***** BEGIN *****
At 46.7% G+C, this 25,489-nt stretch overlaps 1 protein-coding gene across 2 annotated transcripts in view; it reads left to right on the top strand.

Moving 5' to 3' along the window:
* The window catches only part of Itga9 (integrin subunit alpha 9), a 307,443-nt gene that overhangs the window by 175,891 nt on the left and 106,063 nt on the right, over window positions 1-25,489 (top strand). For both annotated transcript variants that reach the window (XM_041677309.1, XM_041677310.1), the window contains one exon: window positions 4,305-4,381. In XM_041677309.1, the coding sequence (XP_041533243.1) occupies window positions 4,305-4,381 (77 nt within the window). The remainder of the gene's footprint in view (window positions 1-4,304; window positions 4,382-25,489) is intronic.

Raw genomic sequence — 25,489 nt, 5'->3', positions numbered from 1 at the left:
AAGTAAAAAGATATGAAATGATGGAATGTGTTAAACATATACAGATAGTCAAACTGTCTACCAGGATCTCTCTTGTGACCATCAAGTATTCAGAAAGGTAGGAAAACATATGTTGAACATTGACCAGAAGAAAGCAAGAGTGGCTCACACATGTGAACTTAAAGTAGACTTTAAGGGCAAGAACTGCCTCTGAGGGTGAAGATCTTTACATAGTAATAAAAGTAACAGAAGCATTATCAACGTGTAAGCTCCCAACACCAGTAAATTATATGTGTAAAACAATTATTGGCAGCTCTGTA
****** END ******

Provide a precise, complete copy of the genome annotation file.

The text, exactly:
At 46.7% G+C, this 25,489-nt stretch overlaps 1 protein-coding gene across 2 annotated transcripts in view; it reads left to right on the top strand.

Moving 5' to 3' along the window:
* The window catches only part of Itga9 (integrin subunit alpha 9), a 307,443-nt gene that overhangs the window by 175,891 nt on the left and 106,063 nt on the right, over window positions 1-25,489 (top strand). For both annotated transcript variants that reach the window (XM_041677309.1, XM_041677310.1), the window contains one exon: window positions 4,305-4,381. In XM_041677309.1, the coding sequence (XP_041533243.1) occupies window positions 4,305-4,381 (77 nt within the window). The remainder of the gene's footprint in view (window positions 1-4,304; window positions 4,382-25,489) is intronic.

Raw genomic sequence — 25,489 nt, 5'->3', positions numbered from 1 at the left:
AAGTAAAAAGATATGAAATGATGGAATGTGTTAAACATATACAGATAGTCAAACTGTCTACCAGGATCTCTCTTGTGACCATCAAGTATTCAGAAAGGTAGGAAAACATATGTTGAACATTGACCAGAAGAAAGCAAGAGTGGCTCACACATGTGAACTTAAAGTAGACTTTAAGGGCAAGAACTGCCTCTGAGGGTGAAGATCTTTACATAGTAATAAAAGTAACAGAAGCATTATCAACGTGTAAGCTCCCAACACCAGTAAATTATATGTGTAAAACAATTATTGGCAGCTCTGTA